Wednesday, June 30, 2021

Summer Season

Sweet June days come to an end as bright flowers, firebums*, high humidity, weeds, and early morning walks arrive. This morning I walked what I call the flower route to take my mind off the weeds and the humidity. A few neighbors maintain a naturally wild look with coneflowers, daisies, day lilies, and untrimmed lawns. Some yards are meticulously landscaped with a profusion of annual flowers and while most fall somewhere in between. I confess I have mixed feelings about perfectly manicured lawns with numerous annuals. They are beautiful but I worry about the amount of water needed to maintain them. Then I come home to the pots of geraniums on my porch and water them. My vegetable garden and herb bed couldn't survive without watering. Life is a puzzle sometimes. 

I am linking with Kat and the Unravelers to write about knitting and reading. Thank you Kat for hosting this link. One project is never enough so I cast on two smaller projects from partial skeins. About a year ago, I knit a cowl from the royal blue yarn and never knit matching mitts from the remaining yarn. I had the hand of one mitt finished before I created a project page. 

I cast on a tried and true baby sweater from partial skeins of Pixel yarn by Berroco because it is always good to have a baby sweater to give or donate. Ravelry tells me this is the fifth project with this pattern. This go around will involve a game of yarn chicken. Berroco doesn't sell this colorway any more which is too bad because it is my favorite. If I run out of yarn I could buy another colorway and stripe it into the sweater. Isn't it always the way? In an attempt to use partial skeins, I need to buy another that will make another leftover. This is one way to never run out of yarn scraps.

Saturday I cast on a little cardigan for Norah. I'm using KnitPicks Swish DK, a great yarn for kids' knits as it washes well. I chose the pattern for the contrasting pockets. At the moment, she wants her clothing to have pockets. So I'll deliver pockets hoping they prompt this strong willed little gal to wear a sweater in the fall. Besides the pockets in a contrasting color are just cute. I love a girl with a mind of her own.

My sister suggested The Narrowboat Summer as a peaceful pandemic read and I am glad she did. I thoroughly enjoyed this novel. I'd like to spin some yarn in the same colors as the cover but spinning is a post for another day. In this book, three older women, previously unknown to each other, become friends as they face change and challenge in their lives. Two of them agree to pilot a narrowboat belonging to the third woman through canals in England. The story is driven by well written characters and a subtle plot. As a bonus, a secondary character is a knitter. It's obvious to me that Youngson is a knitter. This book makes me think about the seasons in the lives of the characters as well as my own life. Each season brings us a gift, some more welcome than others. This author also wrote Meet Me At the Museum that some of you have read.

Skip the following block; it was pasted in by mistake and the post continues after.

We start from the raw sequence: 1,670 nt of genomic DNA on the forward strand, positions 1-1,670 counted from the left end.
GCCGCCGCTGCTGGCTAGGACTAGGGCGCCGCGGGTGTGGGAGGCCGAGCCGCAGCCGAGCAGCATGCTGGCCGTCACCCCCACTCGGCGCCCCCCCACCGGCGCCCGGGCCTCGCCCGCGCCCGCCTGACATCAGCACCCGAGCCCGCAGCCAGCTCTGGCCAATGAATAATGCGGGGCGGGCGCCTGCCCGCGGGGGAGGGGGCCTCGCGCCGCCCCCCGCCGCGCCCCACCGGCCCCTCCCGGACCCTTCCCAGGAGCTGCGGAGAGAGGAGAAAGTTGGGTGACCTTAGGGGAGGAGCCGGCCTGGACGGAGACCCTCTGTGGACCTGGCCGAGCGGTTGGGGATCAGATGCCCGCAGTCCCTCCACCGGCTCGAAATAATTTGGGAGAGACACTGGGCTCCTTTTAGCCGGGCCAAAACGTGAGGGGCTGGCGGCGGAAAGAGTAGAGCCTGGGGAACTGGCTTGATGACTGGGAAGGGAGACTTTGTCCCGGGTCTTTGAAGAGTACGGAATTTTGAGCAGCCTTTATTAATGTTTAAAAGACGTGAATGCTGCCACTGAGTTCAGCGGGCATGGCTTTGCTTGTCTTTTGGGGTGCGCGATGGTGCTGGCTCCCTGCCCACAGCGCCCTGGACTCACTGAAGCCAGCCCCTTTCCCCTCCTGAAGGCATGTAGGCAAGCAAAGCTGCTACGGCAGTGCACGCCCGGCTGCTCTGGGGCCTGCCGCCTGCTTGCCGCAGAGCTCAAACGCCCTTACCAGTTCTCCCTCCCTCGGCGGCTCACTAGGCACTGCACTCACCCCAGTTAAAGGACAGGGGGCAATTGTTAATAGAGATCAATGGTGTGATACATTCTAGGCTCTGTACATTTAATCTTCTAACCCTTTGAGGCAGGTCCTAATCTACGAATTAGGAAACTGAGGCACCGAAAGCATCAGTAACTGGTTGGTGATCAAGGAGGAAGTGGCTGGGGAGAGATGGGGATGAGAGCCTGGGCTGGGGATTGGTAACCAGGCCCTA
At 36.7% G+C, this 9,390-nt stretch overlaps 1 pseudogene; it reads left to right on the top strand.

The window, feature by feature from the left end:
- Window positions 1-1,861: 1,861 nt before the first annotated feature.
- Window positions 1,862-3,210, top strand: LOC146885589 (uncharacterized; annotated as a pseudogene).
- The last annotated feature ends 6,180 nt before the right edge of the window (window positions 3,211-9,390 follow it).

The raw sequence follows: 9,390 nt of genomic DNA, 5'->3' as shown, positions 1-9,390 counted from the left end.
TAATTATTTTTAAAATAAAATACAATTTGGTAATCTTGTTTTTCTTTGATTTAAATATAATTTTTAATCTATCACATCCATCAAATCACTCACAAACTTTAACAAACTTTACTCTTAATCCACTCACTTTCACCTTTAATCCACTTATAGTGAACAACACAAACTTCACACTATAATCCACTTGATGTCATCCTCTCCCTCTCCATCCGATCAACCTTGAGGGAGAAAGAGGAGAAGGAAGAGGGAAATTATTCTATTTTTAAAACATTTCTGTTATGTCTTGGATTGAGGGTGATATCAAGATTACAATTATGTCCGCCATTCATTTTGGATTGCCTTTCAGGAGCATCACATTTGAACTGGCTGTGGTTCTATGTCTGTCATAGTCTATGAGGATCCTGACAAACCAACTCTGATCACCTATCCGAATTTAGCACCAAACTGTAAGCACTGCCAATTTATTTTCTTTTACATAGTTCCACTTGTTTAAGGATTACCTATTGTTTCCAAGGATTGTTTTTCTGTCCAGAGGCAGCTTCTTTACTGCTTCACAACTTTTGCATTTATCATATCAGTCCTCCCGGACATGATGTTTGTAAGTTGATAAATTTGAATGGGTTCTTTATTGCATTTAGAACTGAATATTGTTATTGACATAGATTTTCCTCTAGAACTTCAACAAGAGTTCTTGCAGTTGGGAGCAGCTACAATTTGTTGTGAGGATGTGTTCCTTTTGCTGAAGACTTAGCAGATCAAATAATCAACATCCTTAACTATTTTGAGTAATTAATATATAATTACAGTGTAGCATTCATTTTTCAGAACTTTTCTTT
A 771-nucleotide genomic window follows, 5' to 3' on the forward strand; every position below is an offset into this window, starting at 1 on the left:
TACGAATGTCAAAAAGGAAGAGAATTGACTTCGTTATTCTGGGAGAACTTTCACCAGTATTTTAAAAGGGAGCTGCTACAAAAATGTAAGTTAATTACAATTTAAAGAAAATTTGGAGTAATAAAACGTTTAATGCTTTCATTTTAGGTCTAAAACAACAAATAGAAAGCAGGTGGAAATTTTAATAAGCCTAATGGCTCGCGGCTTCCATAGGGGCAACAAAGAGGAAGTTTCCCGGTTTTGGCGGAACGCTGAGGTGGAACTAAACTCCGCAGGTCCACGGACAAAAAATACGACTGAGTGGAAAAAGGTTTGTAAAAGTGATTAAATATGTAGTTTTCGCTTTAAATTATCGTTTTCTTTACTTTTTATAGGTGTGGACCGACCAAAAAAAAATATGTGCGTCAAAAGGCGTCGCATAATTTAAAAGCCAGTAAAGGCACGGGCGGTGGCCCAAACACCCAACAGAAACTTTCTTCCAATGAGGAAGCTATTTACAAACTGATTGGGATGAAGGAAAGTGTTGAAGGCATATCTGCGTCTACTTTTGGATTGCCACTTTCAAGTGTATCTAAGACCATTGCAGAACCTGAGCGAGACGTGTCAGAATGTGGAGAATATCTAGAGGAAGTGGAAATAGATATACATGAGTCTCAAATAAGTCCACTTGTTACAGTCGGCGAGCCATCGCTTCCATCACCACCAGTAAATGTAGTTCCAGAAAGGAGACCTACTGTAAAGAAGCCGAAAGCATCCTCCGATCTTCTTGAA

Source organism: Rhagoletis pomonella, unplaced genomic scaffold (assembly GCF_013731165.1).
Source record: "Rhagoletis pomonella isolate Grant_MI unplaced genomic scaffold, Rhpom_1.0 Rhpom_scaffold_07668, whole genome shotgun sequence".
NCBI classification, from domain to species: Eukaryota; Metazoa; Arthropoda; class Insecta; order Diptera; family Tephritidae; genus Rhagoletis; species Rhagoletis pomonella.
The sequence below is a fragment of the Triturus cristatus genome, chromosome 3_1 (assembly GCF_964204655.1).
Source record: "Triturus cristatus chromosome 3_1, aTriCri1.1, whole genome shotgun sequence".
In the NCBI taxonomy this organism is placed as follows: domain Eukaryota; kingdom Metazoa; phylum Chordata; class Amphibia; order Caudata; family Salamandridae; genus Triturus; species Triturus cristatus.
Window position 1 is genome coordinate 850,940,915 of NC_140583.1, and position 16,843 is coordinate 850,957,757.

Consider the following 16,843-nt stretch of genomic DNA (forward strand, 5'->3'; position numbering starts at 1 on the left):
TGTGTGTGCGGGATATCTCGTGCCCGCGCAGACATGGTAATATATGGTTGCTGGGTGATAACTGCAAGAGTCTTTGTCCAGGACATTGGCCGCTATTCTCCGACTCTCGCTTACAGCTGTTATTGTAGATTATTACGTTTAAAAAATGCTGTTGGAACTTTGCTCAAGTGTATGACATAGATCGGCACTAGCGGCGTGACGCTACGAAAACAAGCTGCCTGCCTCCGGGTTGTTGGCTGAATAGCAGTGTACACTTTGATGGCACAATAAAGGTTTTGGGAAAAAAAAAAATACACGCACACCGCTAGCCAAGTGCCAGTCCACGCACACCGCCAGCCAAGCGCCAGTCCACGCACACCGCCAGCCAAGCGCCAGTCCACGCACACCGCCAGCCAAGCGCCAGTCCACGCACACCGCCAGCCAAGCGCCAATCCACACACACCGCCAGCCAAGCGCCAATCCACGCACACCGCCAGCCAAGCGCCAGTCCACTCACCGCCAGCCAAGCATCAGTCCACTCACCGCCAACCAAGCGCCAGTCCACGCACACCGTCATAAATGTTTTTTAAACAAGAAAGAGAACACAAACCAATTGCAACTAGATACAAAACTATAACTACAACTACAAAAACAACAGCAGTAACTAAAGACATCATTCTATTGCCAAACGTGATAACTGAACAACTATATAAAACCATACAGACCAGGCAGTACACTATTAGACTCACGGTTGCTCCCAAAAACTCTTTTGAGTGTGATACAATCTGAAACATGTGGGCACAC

As I leave you, I think of the line from a James Russell Lowell poem that my Mom used to repeat on beautiful June days, "What is so rare as a day in June?" The rest of the poem is flowery and old fashioned but that line is timeless. Happy Summer.

Ravelry Links

Leaf Mitts

Little Nugget #5

Norah's Cricket

*Seven years ago a grandson discovered fireflies - "Look their bums light up!"

Wednesday, June 23, 2021

Hello Summer

Saturday evening we returned from a road trip to the Minnesota North Woods. The five hundred and fifty miles include a stretch along the Missouri River bluffs in far northeast Nebraska and then a north route through the Minnesota prairie into the lake country. The wildlife, including pelicans, swans, eagles, cranes, and a doe/fawn pair as well as the sky are beautiful. The darker color across the top of the photo is due to the color of the windshield. My husband prefers to drive so I watch for birds and knit. Once in Minnesota, I finished a pair the socks that also traveled to Connecticut. They need a bath before I pop them into the Christmas 2021 gift bag.

My sister and brother-in-law hosted us at their lake home. The weather with warm days and cool nights  was a nice escape from the 100 degree days in Nebraska. The company was even better. My sister and I knit on the screened in porch. My youngest brother and his daughter (Montana residents) joined us for kayaking, a jigsaw puzzle, meal prep in the kitchen, and sitting on the dock with our feet in the lake. On our last night, my other brother and one of his daughters drove in from Iowa. My sister, brothers, and I had not been together for at least two years and maybe three. We are the four J's, named in the 1950's: Jane, Julie, John, and James.